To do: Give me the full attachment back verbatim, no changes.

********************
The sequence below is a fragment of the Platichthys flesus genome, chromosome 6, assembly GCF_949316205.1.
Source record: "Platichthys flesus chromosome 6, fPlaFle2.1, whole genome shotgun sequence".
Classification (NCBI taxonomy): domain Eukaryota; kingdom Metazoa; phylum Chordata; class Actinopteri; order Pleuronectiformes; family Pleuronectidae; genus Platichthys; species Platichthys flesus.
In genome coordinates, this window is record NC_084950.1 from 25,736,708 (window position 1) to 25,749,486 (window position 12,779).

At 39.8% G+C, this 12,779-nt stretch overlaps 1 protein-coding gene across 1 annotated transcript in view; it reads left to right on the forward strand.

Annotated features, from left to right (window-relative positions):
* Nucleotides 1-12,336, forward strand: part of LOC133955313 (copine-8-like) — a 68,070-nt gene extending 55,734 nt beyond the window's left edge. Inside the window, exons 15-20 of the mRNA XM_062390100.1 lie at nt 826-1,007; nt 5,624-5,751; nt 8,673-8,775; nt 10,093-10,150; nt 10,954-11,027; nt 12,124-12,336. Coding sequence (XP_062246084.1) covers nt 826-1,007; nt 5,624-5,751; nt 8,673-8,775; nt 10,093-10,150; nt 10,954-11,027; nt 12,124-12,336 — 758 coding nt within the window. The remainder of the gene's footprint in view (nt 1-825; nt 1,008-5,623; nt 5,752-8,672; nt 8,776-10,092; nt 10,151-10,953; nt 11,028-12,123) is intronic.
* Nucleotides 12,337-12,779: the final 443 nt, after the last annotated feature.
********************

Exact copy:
The sequence below is a fragment of the Platichthys flesus genome, chromosome 6, assembly GCF_949316205.1.
Source record: "Platichthys flesus chromosome 6, fPlaFle2.1, whole genome shotgun sequence".
Classification (NCBI taxonomy): domain Eukaryota; kingdom Metazoa; phylum Chordata; class Actinopteri; order Pleuronectiformes; family Pleuronectidae; genus Platichthys; species Platichthys flesus.
In genome coordinates, this window is record NC_084950.1 from 25,736,708 (window position 1) to 25,749,486 (window position 12,779).

At 39.8% G+C, this 12,779-nt stretch overlaps 1 protein-coding gene across 1 annotated transcript in view; it reads left to right on the forward strand.

Annotated features, from left to right (window-relative positions):
* Nucleotides 1-12,336, forward strand: part of LOC133955313 (copine-8-like) — a 68,070-nt gene extending 55,734 nt beyond the window's left edge. Inside the window, exons 15-20 of the mRNA XM_062390100.1 lie at nt 826-1,007; nt 5,624-5,751; nt 8,673-8,775; nt 10,093-10,150; nt 10,954-11,027; nt 12,124-12,336. Coding sequence (XP_062246084.1) covers nt 826-1,007; nt 5,624-5,751; nt 8,673-8,775; nt 10,093-10,150; nt 10,954-11,027; nt 12,124-12,336 — 758 coding nt within the window. The remainder of the gene's footprint in view (nt 1-825; nt 1,008-5,623; nt 5,752-8,672; nt 8,776-10,092; nt 10,151-10,953; nt 11,028-12,123) is intronic.
* Nucleotides 12,337-12,779: the final 443 nt, after the last annotated feature.